How are we different?
I am sure that it will be a surprise for you to learn that 99.9% of genes are identical for every person on earth. This means that the differences we see at birth don’t depend on whether that child has a specific gene inherited from you but rather, differences are as a result of tiny variances in single genes.
The power of the womb
DNA does not produce life. It is the womb that, despite fertilization, will determine embryos attachment and nourishment. Both whilst the embryo is growing in the womb and after birth, differences perceived between children are not so much about the tiny variables in single genes but also due to specific genes being “activated” in some humans and not in others.
This “activation” in only certain genes is affected by many different factors during our lives including lifestyle, hormones, exposure to carcinogens and, among other factors, the normal physiological working of the body. How we feel, think and react also causes certain genes to be expressed and others reserved. One example of many is the incidence of breast and ovarian cancer that has been linked to a woman’s specific exposure to estrogen and progesterone and the affects that these hormones have on cell differentiation.
These mechanisms that are expressed in some people and not in others are outside the gene and termed epigenetic factors. The expression of genes begins in the womb. The woman carrying the child; her internal environment is responsible for how the baby’s genes are expressed. This early stage of life, the first 40 weeks or so, begins to shape the characteristics of the child birthed.
The extent of Epigenetics
Epigenetics is a field of biology dealing with information held above and beyond the gene.
(http//en.wikipedia.org) “In biology, the term epigenetics refer to changes in phenotype (appearance) or gene expression caused by mechanisms other than changes in the underlying DNA sequence, hence the name epi – (Greek: over; above) – genetics. These changes may remain through cell divisions for the remainder of the cell’s life and may also last for multiple generations. However, there is no change in the underlying DNA sequence of the organism; instead, non-genetic factors cause the organism’s genes to behave (or “express themselves”) differently.”
Scientific evidence has shown that genes and DNA are not responsible for the ultimate uniqueness of human beings. Some schools of thought have suggested the even “as we think” will affect expression of the gene. Genes may be expressed or remain dormant depending on energetic signals outside the cell, from our positive or negative thoughts.
Science Daily (13 April 2009) “A certain laboratory strain of the fruit fly Drosophila melanogaster has white eyes. If the surrounding temperature of the genetically identical embryos, which are normally nurtured at 25 degrees Celsius, is briefly raised to 37 degrees Celsius, the flies alter hatch with red eyes. If these lies are again crossed, the following generations are partly red-eyed – without further temperature treatment – even though only white-eyed flies are expected according to the rules of genetics.
The concept of epigenetics offers an explanation of this result. Epigenetics examines the inheritance of characteristics that are not out in the DNA sequence.
Another well documented example is that of the Agouti mice which are fat, yellow in color and prone to cancer and diabetes. When the pregnant mice are nourished with a diet rich in folic acid, B12 and choline they give birth to healthy slim, brown offspring; as do these mice in turn.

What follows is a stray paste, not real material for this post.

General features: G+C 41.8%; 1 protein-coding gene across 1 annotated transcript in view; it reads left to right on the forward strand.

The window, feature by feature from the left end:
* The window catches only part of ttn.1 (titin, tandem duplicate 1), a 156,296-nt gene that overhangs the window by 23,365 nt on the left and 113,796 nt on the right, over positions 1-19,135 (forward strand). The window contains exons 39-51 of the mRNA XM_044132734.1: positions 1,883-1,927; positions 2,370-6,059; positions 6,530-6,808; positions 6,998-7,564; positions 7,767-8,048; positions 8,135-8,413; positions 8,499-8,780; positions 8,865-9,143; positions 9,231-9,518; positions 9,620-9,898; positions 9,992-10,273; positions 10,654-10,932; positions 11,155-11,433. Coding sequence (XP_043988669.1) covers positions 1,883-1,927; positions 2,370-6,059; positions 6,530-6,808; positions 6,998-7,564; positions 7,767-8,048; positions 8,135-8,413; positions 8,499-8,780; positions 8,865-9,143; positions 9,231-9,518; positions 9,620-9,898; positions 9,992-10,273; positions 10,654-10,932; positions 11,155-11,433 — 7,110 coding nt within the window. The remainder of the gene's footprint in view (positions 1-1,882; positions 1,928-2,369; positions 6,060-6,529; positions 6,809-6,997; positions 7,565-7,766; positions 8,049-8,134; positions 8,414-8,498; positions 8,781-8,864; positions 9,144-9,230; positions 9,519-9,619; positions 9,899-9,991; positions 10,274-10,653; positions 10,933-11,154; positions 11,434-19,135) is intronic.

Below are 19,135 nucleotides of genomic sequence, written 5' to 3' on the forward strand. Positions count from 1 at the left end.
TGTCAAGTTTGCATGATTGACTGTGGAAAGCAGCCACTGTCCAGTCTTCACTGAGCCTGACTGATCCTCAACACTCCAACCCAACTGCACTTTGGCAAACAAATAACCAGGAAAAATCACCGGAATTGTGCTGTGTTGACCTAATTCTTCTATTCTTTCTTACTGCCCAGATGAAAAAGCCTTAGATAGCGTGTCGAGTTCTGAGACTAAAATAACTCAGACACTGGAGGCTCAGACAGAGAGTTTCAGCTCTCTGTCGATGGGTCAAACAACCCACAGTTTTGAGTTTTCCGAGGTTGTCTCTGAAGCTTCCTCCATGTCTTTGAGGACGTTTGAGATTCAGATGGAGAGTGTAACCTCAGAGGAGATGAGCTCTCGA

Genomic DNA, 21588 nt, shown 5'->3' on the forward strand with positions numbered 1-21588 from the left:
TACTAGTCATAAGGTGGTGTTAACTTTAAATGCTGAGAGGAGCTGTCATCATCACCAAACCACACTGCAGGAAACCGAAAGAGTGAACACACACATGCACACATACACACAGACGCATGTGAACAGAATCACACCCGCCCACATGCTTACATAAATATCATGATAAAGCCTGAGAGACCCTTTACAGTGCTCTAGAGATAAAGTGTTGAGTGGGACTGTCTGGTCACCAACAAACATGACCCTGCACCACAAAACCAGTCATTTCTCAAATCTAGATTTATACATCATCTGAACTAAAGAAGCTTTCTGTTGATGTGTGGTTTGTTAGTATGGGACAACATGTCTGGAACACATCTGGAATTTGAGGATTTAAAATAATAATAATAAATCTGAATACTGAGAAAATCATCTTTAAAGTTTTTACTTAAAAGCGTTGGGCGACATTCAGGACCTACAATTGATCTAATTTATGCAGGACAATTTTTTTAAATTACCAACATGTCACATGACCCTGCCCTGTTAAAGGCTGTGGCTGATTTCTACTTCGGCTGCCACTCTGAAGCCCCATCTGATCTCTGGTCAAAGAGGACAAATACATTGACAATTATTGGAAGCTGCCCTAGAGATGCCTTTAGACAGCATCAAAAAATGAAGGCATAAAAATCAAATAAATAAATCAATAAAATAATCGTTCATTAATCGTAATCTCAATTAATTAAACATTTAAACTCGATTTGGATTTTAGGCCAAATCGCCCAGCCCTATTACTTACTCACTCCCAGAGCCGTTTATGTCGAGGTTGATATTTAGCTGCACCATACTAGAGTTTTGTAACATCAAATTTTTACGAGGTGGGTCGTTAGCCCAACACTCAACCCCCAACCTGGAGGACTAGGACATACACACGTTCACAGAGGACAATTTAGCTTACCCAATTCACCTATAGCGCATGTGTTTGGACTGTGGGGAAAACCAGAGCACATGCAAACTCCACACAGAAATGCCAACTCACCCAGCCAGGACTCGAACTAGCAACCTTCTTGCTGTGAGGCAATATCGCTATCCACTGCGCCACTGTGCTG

The effect of epigenetics on donor egg conception
Remembering that 99.9% of a baby’s genes are identical to all other humans, 0.1% results in the variations we see in humans.
A baby conceived using a donor egg (roughly the size of a full stop) gets his/her genes from the donor; she gets the “instructions” on the expression of those genes from the woman who carries him/her to term.
This means that a baby conceived using donor egg has 3 biological parents: a father, the egg donor and the woman that carries the pregnancy. The child who is born would have been physically & no doubt emotionally different had another woman carried that child. In other words the birth mother influences what the child is like at a genetic level – it IS her child. She has had a “say” in her offspring as does the donated egg and the sperm used to fertilized.
In horse breeding for example, it’s not uncommon to implant a pony embryo into the womb of a horse. The foals that result, are different from nomal ponies. They’re bigger. These animals’ genotype – their genes – are the same as a pony’s, but their phenotype – what their genes actually look like in the living animal – is different. Taken from a booklet published by Freedom Pharmacy “Perhaps the greatest myth surrounds pregnancy. Many believe the uterus is simply an incubator. Nothing could be further from the truth. The most important aspect of all pregnancies – including egg donation pregnancies- is that as the fetus grows, every cell in the developing body is built out of the pregnant mother’s body. Tissue from her uterine lining will contribute to the formation of the placenta, which will link her child. The fetus will use her body’s protein, then she will replace it. The fetus uses her sugars calcium, nitrates, and fluids, and she will replace them. So, if you think of your dream as you dream house, the genes provide merely a basic blueprint, the biological mother takes care of all the materials and construction, from the foundation right on up to the light fixtures. So, although her husband’s aunt Sara or the donor’s grandfather may have genetically programmed the shape of the new baby’s earlobe, the earlobe itself is the pregnant woman’s “flesh and blood”. That means the earlobe, along with the baby herself, grew from the recipient’s body. That is why the child is her biological child.”